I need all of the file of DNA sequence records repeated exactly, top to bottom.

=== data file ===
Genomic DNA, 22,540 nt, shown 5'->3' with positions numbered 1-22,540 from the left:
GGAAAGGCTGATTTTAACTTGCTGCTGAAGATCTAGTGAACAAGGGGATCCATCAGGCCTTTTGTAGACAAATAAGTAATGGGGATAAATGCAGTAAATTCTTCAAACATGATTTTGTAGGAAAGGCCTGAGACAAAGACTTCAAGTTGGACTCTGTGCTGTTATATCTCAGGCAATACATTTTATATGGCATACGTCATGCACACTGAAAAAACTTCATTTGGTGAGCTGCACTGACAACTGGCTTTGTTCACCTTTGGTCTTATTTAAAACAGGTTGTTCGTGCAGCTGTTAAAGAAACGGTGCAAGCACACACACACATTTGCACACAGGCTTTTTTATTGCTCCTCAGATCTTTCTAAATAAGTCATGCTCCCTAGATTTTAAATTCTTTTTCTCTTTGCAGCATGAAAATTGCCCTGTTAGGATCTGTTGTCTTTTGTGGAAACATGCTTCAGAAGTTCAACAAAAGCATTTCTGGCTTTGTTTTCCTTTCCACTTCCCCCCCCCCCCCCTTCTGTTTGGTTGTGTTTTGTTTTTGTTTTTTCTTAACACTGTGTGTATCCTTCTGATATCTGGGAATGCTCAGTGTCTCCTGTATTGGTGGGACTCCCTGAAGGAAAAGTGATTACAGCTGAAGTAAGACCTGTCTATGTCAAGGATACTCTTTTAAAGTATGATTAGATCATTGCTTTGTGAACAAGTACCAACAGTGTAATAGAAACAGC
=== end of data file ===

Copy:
Genomic DNA, 22,540 nt, shown 5'->3' with positions numbered 1-22,540 from the left:
GGAAAGGCTGATTTTAACTTGCTGCTGAAGATCTAGTGAACAAGGGGATCCATCAGGCCTTTTGTAGACAAATAAGTAATGGGGATAAATGCAGTAAATTCTTCAAACATGATTTTGTAGGAAAGGCCTGAGACAAAGACTTCAAGTTGGACTCTGTGCTGTTATATCTCAGGCAATACATTTTATATGGCATACGTCATGCACACTGAAAAAACTTCATTTGGTGAGCTGCACTGACAACTGGCTTTGTTCACCTTTGGTCTTATTTAAAACAGGTTGTTCGTGCAGCTGTTAAAGAAACGGTGCAAGCACACACACACATTTGCACACAGGCTTTTTTATTGCTCCTCAGATCTTTCTAAATAAGTCATGCTCCCTAGATTTTAAATTCTTTTTCTCTTTGCAGCATGAAAATTGCCCTGTTAGGATCTGTTGTCTTTTGTGGAAACATGCTTCAGAAGTTCAACAAAAGCATTTCTGGCTTTGTTTTCCTTTCCACTTCCCCCCCCCCCCCCTTCTGTTTGGTTGTGTTTTGTTTTTGTTTTTTCTTAACACTGTGTGTATCCTTCTGATATCTGGGAATGCTCAGTGTCTCCTGTATTGGTGGGACTCCCTGAAGGAAAAGTGATTACAGCTGAAGTAAGACCTGTCTATGTCAAGGATACTCTTTTAAAGTATGATTAGATCATTGCTTTGTGAACAAGTACCAACAGTGTAATAGAAACAGC